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In Django, I have two models:

class Product(models.Model):
    name = models.CharField(max_length = 50)
    categories = models.ManyToManyField(Category)

class ProductRank(models.Model):
    product = models.ForeignKey(Product)
    rank = models.IntegerField(default = 0)

I put the rank into a separate table because every view of a page will cause the rank to change and I was worried that all these writes would make my other (mostly read) queries slow down.

I gather a list of Products from a simple query:

cat = Category.objects.get(pk = 1)
products = Product.objects.filter(categories = cat)

I would now like to get all the ranks for these products. I would prefer to do it all in one go (using a SQL join) and was wondering how to express that using Django's query mechanism.

What is the right way to do this in Django?

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Sounds like premature optimization. Do you have any profiler evidence that "all these writes would make my other queries slow down"? Or that that effect is worse than the slow-down from the additional JOINs when you need to read the rank? Write it the simple way first and don't optimize until you've demonstrated that it's necessary. –  Carl Meyer May 14 '09 at 14:56

3 Answers 3

up vote 9 down vote accepted

This can be done in Django, but you will need to restructure your models a little bit differently:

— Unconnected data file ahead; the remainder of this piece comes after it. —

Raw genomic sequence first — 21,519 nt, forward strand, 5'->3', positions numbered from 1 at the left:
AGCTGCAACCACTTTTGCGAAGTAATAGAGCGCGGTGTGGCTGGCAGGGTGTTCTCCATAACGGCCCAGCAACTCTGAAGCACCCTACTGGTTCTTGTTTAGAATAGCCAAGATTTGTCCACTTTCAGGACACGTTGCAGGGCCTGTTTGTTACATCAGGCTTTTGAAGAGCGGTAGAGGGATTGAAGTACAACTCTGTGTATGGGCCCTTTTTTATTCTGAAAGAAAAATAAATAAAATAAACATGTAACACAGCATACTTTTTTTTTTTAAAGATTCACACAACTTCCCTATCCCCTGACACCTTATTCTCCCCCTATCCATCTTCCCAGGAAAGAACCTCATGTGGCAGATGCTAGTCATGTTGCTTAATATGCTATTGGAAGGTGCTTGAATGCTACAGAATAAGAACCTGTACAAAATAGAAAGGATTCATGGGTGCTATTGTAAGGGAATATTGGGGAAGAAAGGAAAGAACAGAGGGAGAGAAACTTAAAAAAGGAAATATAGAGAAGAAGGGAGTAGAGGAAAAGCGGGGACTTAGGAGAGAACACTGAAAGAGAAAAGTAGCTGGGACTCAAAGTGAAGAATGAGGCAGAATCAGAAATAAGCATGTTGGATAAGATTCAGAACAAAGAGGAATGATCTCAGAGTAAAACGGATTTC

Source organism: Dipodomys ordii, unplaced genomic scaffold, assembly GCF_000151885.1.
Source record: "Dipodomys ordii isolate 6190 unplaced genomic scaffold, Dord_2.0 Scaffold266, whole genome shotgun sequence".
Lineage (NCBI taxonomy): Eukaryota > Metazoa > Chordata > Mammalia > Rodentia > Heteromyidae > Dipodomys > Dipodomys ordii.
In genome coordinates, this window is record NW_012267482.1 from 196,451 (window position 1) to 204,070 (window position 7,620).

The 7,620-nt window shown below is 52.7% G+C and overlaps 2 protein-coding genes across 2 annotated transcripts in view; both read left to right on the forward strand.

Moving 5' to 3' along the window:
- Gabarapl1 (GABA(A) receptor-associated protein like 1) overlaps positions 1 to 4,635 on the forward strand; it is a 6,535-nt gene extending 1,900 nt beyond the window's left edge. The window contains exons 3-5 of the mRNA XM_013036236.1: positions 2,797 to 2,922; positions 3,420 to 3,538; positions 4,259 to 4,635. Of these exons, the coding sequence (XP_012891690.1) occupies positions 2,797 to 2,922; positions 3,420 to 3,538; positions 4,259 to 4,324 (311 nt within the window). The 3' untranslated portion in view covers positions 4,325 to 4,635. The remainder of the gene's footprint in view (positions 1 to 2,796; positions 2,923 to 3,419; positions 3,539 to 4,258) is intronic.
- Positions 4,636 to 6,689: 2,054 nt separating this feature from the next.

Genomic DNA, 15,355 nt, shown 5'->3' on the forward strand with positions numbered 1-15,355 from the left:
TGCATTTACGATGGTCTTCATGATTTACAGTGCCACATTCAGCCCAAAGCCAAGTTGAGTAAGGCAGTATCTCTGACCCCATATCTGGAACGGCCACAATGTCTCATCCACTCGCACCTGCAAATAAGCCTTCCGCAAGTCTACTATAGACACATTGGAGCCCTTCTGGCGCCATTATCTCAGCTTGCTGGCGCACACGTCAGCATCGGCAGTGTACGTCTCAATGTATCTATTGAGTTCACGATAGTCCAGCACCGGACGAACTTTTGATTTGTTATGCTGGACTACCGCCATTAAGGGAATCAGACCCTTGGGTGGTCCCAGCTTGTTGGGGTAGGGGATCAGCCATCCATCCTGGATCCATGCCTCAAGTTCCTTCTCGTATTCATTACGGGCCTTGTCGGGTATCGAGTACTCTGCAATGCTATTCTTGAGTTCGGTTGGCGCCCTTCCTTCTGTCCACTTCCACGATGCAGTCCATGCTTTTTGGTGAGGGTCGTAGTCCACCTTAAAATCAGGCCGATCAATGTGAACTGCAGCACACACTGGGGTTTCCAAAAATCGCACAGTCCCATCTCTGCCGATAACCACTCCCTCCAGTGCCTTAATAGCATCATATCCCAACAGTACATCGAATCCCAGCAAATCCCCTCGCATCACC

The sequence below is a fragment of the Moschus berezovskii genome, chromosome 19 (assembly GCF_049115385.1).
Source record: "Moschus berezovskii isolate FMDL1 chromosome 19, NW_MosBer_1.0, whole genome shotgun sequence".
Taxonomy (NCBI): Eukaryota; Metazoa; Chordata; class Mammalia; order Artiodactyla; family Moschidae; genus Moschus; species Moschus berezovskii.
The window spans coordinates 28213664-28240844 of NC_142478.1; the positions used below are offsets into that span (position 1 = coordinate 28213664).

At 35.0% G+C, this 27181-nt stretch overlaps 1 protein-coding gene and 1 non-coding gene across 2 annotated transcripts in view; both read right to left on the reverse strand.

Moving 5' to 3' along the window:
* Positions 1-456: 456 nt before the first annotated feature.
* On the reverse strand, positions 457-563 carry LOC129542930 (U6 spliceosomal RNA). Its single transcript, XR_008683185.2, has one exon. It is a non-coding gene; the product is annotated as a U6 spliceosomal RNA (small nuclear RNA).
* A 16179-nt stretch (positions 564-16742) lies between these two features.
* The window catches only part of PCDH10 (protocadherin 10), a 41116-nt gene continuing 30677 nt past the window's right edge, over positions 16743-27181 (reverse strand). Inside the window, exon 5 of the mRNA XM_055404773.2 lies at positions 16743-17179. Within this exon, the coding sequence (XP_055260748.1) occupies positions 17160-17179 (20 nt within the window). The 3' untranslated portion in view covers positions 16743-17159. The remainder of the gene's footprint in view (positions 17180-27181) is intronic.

class Product(models.Model):
    name = models.CharField(max_length=50)
    product_rank = models.OneToOneField('ProductRank')

class ProductRank(models.Model):
    rank = models.IntegerField(default=0)

Now, when fetching Product objects, you can following the one-to-one relationship in one query using the select_related() method:

Product.objects.filter([...]).select_related()

This will produce one query that fetches product ranks using a join:

SELECT "example_product"."id", "example_product"."name", "example_product"."product_rank_id", "example_productrank"."id", "example_productrank"."rank" FROM "example_product" INNER JOIN "example_productrank" ON ("example_product"."product_rank_id" = "example_productrank"."id")

I had to move the relationship field between Product and ProductRank to the Product model because it looks like select_related() follows foreign keys in one direction only.

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Haha. I was just reading the docs on OneToOneField today and was wondering what it's useful for! Thanks for the great info. –  Frank Krueger May 14 '09 at 0:08

I haven't checked but:

products = Product.objects.filter(categories__pk=1).select_related()

Should grab every instance.

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Add a call to the QuerySet's select_related() method, though I'm not positive that grabs references in both directions, it is the most likely answer.

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